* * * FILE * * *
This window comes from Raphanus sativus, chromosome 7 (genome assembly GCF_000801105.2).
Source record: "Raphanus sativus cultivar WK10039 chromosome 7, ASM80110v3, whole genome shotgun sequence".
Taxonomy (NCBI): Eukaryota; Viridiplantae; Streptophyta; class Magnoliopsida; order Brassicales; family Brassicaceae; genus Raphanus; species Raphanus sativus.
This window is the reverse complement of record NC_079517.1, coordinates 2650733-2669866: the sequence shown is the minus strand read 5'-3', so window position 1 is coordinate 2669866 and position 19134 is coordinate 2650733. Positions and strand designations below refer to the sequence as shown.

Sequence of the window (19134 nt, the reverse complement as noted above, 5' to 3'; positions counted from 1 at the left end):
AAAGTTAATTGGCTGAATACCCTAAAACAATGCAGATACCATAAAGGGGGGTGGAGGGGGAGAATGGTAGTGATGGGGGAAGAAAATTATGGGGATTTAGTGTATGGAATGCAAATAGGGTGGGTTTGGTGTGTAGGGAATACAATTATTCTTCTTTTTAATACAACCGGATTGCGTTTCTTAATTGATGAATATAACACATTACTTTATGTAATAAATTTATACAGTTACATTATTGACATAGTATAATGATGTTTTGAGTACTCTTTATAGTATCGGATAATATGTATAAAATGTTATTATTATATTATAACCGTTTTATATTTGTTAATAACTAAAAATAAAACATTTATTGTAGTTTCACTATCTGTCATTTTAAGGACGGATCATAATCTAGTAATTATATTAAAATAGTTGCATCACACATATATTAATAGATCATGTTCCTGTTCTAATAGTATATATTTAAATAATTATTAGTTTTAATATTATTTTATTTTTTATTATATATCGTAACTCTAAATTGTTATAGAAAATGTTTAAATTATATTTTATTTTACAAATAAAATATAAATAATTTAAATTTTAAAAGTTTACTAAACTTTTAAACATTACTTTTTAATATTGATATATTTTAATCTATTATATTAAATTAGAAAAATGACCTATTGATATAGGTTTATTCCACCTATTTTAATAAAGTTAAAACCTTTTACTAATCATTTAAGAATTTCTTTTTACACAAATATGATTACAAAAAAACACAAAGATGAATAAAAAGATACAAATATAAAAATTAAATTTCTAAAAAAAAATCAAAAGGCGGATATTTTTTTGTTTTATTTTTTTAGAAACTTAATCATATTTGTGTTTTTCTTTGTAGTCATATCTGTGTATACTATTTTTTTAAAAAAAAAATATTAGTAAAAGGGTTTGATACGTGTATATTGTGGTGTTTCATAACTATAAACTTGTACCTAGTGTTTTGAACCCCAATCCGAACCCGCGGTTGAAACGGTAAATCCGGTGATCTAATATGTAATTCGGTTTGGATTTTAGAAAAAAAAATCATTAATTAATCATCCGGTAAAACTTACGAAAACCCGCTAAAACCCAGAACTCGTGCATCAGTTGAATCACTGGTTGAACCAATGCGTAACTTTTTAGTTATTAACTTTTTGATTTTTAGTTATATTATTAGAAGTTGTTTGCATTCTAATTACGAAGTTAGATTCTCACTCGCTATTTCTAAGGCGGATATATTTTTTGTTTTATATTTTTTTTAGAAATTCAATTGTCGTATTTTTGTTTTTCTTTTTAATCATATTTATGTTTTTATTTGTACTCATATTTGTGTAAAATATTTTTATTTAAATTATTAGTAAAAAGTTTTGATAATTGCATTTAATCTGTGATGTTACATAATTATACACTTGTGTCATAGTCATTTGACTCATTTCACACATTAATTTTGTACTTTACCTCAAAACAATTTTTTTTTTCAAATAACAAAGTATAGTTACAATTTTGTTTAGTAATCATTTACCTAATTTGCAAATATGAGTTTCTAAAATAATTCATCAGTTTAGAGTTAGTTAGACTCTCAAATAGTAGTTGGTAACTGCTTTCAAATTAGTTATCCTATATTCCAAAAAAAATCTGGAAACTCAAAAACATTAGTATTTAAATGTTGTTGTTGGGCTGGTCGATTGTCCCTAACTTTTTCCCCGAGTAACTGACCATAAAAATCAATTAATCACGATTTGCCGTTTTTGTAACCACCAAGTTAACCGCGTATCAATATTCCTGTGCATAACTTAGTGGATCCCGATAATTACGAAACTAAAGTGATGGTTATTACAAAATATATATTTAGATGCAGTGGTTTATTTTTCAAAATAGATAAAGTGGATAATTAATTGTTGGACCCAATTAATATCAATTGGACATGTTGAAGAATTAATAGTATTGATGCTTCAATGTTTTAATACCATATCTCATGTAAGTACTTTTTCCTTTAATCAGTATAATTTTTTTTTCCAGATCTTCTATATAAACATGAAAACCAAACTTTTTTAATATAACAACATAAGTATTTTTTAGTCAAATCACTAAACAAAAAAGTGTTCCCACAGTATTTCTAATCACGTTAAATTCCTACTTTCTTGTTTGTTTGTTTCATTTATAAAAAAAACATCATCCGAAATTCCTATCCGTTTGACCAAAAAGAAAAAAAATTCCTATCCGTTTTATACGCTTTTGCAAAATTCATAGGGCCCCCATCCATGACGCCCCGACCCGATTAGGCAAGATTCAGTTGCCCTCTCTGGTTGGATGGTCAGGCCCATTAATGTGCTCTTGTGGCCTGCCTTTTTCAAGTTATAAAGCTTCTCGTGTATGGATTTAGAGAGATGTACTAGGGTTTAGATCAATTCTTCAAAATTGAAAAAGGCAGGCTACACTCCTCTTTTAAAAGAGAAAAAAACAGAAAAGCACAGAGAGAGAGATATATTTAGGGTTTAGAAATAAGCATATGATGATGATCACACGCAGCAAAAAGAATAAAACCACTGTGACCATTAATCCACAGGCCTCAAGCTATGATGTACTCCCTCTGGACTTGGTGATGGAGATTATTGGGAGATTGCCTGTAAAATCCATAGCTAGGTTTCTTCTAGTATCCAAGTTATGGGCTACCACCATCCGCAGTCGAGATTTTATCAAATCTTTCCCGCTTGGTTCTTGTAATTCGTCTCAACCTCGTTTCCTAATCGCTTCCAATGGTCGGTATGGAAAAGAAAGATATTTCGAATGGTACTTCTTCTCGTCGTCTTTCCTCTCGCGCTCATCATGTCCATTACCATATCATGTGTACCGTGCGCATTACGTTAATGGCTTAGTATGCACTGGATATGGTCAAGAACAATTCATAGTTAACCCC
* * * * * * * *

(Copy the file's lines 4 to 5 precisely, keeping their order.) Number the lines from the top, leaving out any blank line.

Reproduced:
This window is the reverse complement of record NC_079517.1, coordinates 2650733-2669866: the sequence shown is the minus strand read 5'-3', so window position 1 is coordinate 2669866 and position 19134 is coordinate 2650733. Positions and strand designations below refer to the sequence as shown.

Sequence of the window (19134 nt, the reverse complement as noted above, 5' to 3'; positions counted from 1 at the left end):